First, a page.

I'm Bram, founder and creator of Stenography (but you’re on my newsletter, so you already knew that :)). In the following wall of text, I’ll explain the philosophy of Stenography, why it is valuable, and what's next.
Why Stenography? Why now?
With the introduction of GPT-3, Codex and other machine learning models at scale, we are entering a world where machines no longer have to be programmed meticulously to supply value to humans.
We can train adaptable models to solve moving target problems, and make our lives easier and more fulfilling as new problems replace old in the infinite game of universal complexity.
I've been in the business of content creation around creative coding for a couple of years now and the process always looked something along the lines of:
1. have an idea
2. sketch out idea on paper
3. write code for idea
4. get stuck and go to Google for answers
5. return to number 3 until project is complete
In addition to that workflow, there is the workflow of sharing with the project with others (because no one is realistically going to sit there and read your code):
1. decide what concepts are important and which are not
2. distill information into the necessary
4. mess up or get stuck
6. return to number 3 until finished
The thing is, that's a LOT of work. Doing both workflows requires a good understanding of TWO audiences: humans and machines.
Humans Don't Talk Machine
The core value addition of Stenography is that it decreases the amount of time that you as a human need to speak machine. Speaking machine is a hard thing to do. It's like juggling numbers in one's mind, while also thinking of a step as a series of smaller steps. "What did this subroutine do again?" "How do I split this string by character index?" "Why is this null??"
Documentation (in theory) helps humans tell other humans what they told a machine to do. The reason for this is that there are MANY ways to solve the same programming problem (check out 'Comparison of server-side web frameworks' on Wikipedia).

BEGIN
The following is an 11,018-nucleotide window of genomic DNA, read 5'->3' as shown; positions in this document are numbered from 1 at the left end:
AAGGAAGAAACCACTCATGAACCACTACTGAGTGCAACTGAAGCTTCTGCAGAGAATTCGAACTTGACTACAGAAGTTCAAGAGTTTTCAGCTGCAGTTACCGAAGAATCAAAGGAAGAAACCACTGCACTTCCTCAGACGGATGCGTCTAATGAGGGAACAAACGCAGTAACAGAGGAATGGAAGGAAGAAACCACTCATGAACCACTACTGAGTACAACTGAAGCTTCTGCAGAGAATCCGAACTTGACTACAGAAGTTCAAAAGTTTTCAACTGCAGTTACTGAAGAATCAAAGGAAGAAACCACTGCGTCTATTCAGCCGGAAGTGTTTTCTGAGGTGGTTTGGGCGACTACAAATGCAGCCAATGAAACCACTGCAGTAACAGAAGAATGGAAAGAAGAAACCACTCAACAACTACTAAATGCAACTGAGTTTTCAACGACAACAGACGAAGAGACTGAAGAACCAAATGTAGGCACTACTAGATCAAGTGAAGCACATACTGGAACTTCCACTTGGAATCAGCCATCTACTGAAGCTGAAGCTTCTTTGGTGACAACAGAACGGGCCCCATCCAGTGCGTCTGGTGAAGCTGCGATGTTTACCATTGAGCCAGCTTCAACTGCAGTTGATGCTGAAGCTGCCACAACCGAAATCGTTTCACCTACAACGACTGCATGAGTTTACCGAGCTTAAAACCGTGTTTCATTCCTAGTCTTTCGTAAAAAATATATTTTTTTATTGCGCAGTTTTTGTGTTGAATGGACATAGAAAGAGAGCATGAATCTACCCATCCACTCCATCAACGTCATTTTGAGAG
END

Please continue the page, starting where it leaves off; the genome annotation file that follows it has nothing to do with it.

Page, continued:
We write documentation to convey to our fellow human beings what the code written for the machine is doing.
But why can't the code tell us itself? Why do we need to serve as author AND translator?
The Two Parts of Stenography
Stenography broadly works on two layers: the parsing layer and the explanation layer.
The Parsing Layer
If you're familiar with Kolmogorov complexity, you'll know that not all code patterns are created equal.
Some code is MUCH more dense than other code, and a lot of it comes down to the author that wrote the code, their mindset around code abstraction and obfuscation, and how long it is until lunch.
The goal of the parser layer is to find sufficiently complex code blocks up to the level of expertise that the AI can break down into a helpful explanation. (wait, what? ._.)
In other words, the parser layer uses my and other developer's expertise in their native coding language (JS, Python, C, etc.) to capture the idiosyncrasies of the code and determine where the RIGHT code is for the AI to step in.
This requires human creativity, and an expert who can grasp where humans and the AI tend to get stuck/bundle functionality of code.
The Explanation Layer
The explanation layer requires another strategy. The first (and most important) question to ask: What IS a good explanation? The answer: it depends.
An explanation is only good IF the target audience understands it AND can act upon it. The explanation cannot be too simple or too complex. It cannot be too short, or two long. It must stay focused, but it must supply external resources when necessary.
This part of Stenography is fun because not only is it more subjective, it requires an understanding of the psychology of the reader. In addition, the AI often just doesn't want to cooperate, so cajoling it to return a helpful explanation is much more art than science.
Both of these layers serve the overall goal of Stenography: developer productivity.
Finally, the most important part of designing Stenography for me was to create a tool that integrated seamlessly into the development workflow.
Too often tools will make you go out of your way to supply value, or forcibly change the habits of their host.
Stenography Autopilot API runs automatically on save in the VSC extension. It writes CodeLenses and gives developers the option to add the comment to the file if they want to. It reads multiple languages, and tries to stay out of the way as much as possible, while supplying a nice buzz when the AI not only correctly describes code, but teaches the developer something new.
Most importantly, Stenography gives developers a jumping off point to get back to doing what they actually want to do: WRITE CODE.
If you made it this far into the essay, download the extension and try Stenography on your own code!
To end on an anecdote: I git pulled a file I've never seen before, opened it in VSC for the very first time and was greeted by a wall of unfamiliar code. I held in my heart the hope of adding to it, leaving it in a better place than I found it, but it stared back cold and imposing.
After a moment, I saw little silent gray lines populate the file like stars on the outskirts of a metropolitan area. Little islands of respite, giving me a smooth runway for take off. Little patches of knowledge, flattening the friction of the learning curve of something new.
I sat back in my chair, relaxed my shoulders slightly, and thought to myself,
"Finally, Automatic Documentation."
ars longa, vita brevis